Archive | October, 2015

Garbage Can Turkey

26 Oct

Our family has a very unique way of cooking turkeys. We cook ours outdoors, in a garbage can. Yes, you read that right. A garbage can! My brother heard about this a number of years ago and we tried it (successfully), and have done it a number of times since then. We had a belated Thanksgiving celebration this past weekend and since what we do is such a fun and unique way of cooking a turkey, I thought I’d share the steps with you here.

What you’ll need:

  • A soft patch of ground that you can drive a stake of wood into – grass or sand works great
  • A wooden stake
  • Sledgehammer, or another method of hammering the stake into the ground
  • One roll of tin foil
  • A turkey of your choosing
  • Butter
  • Your choice of spices and seasonings
  • String
  • One METAL garbage can, cleaned
  • Shovel and metal tongs
  • Two bags of charcoal
  • Lighter
  • X-acto knife or scissors
  • Silicone oven mitts or holders
  • A large tray

First, drive a stake into the ground. Make sure you’ve cut it so that the length is just right. You need to make sure that when the turkey is put onto the stake that there will be room above the turkey, so it won’t touch the top of the garbage can.

stake

Because it takes coals a long time to get hot, now would be a good time to get those started. If your garbage can came with a metal lid, this is a great place to light those up.

 

coals

Wrap tons of tin foil around the stake, especially on the top, so that there’s a little ball up there. Cover the ground around the stake with tin foil as well so that the drippings don’t end up on the grass/sand/whatever.

ready

Now get your turkey ready. Make sure it’s completely thawed, if you bought a frozen one. Rub it with butter and season to your liking. Grab an extra chunk of butter and put it on top of the ball. Gently place the turkey on the stake. Attach the turkey to the stake with string so that it stays on and doesn’t move easily.

turkey

By now your coals should hopefully be white hot. Carefully place the garbage can over the turkey, making sure the turkey doesn’t touch the top or walls of the can. Using the tongs, carefully place coals all around the bottom of the garbage can, making sure that the entire area is covered. Use the shovel to place at least one or two layers of hot coals on top of the garbage can. Place more (unlit) coals on the top and around the bottom of the can.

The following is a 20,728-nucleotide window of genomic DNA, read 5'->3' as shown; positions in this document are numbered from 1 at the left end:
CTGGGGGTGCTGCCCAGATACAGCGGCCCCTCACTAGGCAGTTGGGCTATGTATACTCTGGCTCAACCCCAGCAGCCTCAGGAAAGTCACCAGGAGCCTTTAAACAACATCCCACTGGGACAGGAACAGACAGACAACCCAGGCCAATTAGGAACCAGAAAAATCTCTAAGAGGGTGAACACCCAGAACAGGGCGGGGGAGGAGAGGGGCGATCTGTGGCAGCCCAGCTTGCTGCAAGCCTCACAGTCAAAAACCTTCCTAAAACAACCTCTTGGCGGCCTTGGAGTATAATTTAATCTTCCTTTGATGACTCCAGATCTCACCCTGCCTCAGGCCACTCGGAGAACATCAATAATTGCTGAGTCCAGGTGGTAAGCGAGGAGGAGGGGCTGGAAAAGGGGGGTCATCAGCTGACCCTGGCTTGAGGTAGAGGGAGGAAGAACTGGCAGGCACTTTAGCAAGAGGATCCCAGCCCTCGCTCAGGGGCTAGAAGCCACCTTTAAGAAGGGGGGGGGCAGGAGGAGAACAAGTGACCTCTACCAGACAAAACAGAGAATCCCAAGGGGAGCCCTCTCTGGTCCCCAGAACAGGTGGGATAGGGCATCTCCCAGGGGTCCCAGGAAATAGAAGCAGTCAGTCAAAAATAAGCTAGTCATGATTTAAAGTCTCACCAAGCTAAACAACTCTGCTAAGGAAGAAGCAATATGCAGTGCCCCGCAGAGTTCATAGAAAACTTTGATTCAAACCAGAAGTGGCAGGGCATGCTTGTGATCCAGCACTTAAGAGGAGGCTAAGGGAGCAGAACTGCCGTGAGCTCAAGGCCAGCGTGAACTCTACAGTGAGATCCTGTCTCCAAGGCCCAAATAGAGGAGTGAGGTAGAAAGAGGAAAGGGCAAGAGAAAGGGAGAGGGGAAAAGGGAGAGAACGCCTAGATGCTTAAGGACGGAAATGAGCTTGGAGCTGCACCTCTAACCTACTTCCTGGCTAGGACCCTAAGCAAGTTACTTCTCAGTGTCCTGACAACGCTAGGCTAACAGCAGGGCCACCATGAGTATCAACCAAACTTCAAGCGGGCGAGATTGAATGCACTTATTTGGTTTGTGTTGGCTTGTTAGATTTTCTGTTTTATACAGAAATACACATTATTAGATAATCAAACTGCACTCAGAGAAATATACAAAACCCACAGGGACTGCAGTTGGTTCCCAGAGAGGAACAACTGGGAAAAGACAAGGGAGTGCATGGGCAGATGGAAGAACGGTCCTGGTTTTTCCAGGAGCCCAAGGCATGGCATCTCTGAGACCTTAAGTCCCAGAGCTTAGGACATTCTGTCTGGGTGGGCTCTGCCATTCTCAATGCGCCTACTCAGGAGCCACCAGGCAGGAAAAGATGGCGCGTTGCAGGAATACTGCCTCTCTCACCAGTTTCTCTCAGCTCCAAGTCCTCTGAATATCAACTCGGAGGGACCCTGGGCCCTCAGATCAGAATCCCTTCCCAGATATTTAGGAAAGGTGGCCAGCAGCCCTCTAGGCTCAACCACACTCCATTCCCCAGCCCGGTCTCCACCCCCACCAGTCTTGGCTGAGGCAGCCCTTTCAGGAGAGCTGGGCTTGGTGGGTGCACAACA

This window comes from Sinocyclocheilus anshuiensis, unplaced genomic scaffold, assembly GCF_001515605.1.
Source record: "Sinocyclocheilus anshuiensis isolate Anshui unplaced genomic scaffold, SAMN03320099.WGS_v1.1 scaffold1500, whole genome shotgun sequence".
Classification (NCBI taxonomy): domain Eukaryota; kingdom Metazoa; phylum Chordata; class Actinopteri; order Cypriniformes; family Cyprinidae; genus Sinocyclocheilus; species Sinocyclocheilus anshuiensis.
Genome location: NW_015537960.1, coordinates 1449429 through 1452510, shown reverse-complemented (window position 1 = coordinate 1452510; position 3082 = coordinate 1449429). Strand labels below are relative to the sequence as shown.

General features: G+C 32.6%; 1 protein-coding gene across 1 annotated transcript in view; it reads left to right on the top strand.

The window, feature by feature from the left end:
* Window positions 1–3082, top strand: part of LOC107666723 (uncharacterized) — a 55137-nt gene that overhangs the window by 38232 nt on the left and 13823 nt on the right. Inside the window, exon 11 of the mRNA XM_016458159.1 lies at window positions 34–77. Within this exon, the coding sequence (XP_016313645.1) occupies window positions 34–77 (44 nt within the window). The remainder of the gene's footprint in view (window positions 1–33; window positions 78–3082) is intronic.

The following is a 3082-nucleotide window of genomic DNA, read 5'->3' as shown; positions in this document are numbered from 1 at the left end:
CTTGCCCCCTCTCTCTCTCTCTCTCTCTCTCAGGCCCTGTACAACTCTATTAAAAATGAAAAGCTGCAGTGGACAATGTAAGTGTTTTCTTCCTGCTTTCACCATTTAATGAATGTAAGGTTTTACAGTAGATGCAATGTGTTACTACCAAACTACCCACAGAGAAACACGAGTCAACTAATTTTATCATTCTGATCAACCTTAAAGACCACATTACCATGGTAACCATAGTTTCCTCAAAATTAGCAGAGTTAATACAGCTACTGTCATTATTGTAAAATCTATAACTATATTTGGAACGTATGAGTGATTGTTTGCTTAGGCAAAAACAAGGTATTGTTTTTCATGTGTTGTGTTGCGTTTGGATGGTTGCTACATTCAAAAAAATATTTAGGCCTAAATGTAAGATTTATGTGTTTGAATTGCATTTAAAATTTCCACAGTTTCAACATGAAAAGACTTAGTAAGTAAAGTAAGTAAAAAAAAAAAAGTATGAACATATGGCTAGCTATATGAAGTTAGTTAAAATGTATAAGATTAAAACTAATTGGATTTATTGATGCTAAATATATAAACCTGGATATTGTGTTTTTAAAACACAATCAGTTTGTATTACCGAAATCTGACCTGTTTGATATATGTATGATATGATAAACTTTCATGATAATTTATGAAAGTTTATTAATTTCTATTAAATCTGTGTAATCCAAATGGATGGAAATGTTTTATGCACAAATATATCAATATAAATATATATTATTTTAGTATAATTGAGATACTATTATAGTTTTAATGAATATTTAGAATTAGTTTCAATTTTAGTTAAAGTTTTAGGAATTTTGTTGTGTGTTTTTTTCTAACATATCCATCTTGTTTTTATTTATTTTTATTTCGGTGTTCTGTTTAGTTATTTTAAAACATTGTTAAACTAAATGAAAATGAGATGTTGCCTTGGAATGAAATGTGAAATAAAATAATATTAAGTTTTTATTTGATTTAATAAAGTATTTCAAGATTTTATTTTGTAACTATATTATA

cooking

Now it’s time to wait. General rule of thumb is to let it cook for about 2 hours. We like to grab a few beers or ciders and sit in front of a chiminea fire right nearby and enjoy being outside in the fresh air. Don’t forget to add more coals every now and then. After about an hour, you’ll start to hear it sizzling away inside. Don’t let temptation get the best of you – don’t open everything up until at least 2 hours have passed.

Once you’ve decided that enough is enough, shovel away all the hot coals and ash – a good place for them is back into the lid. Make sure you don’t catch anything nearby on fire!

removal

Now carefully lift off the garbage can, making sure to wear protective gloves or mitts so you don’t burn your hands. Marvel at the gorgeous looking turkey you’ve just cooked!

finished

Carefully use the X-acto knife or scissors to cut the string away a bit, so you can remove the turkey from the stake. Silicone oven mitts or holders are great for this so you don’t get your mitts or gloves dirty. Have a friend or family member stand close by with a tray, ready to hold the turkey when it’s off the stake.

Take the turkey back inside and use a thermometer to check the temperature. If it still needs to cook a bit more, put it in the oven at your normal cooking temperature until the bird is well and truly ready.

delicious

We’ve found that cooking turkeys this way is so much more fun, and leaves more time for everyone to socialize, rather than having a few people stuck in the kitchen for hours and hours, slaving over the turkey. The meat is moist and juicy and oh so tasty, and very memorable to cook!

Serve with all your favourite turkey fixings and enjoy!

Feast of Fields 2015

3 Oct

Feast of Fields is probably my favourite food and wine event of the year. I’ve gone for the past four years, three of which have been with my mom. We’ve now made it into an annual event.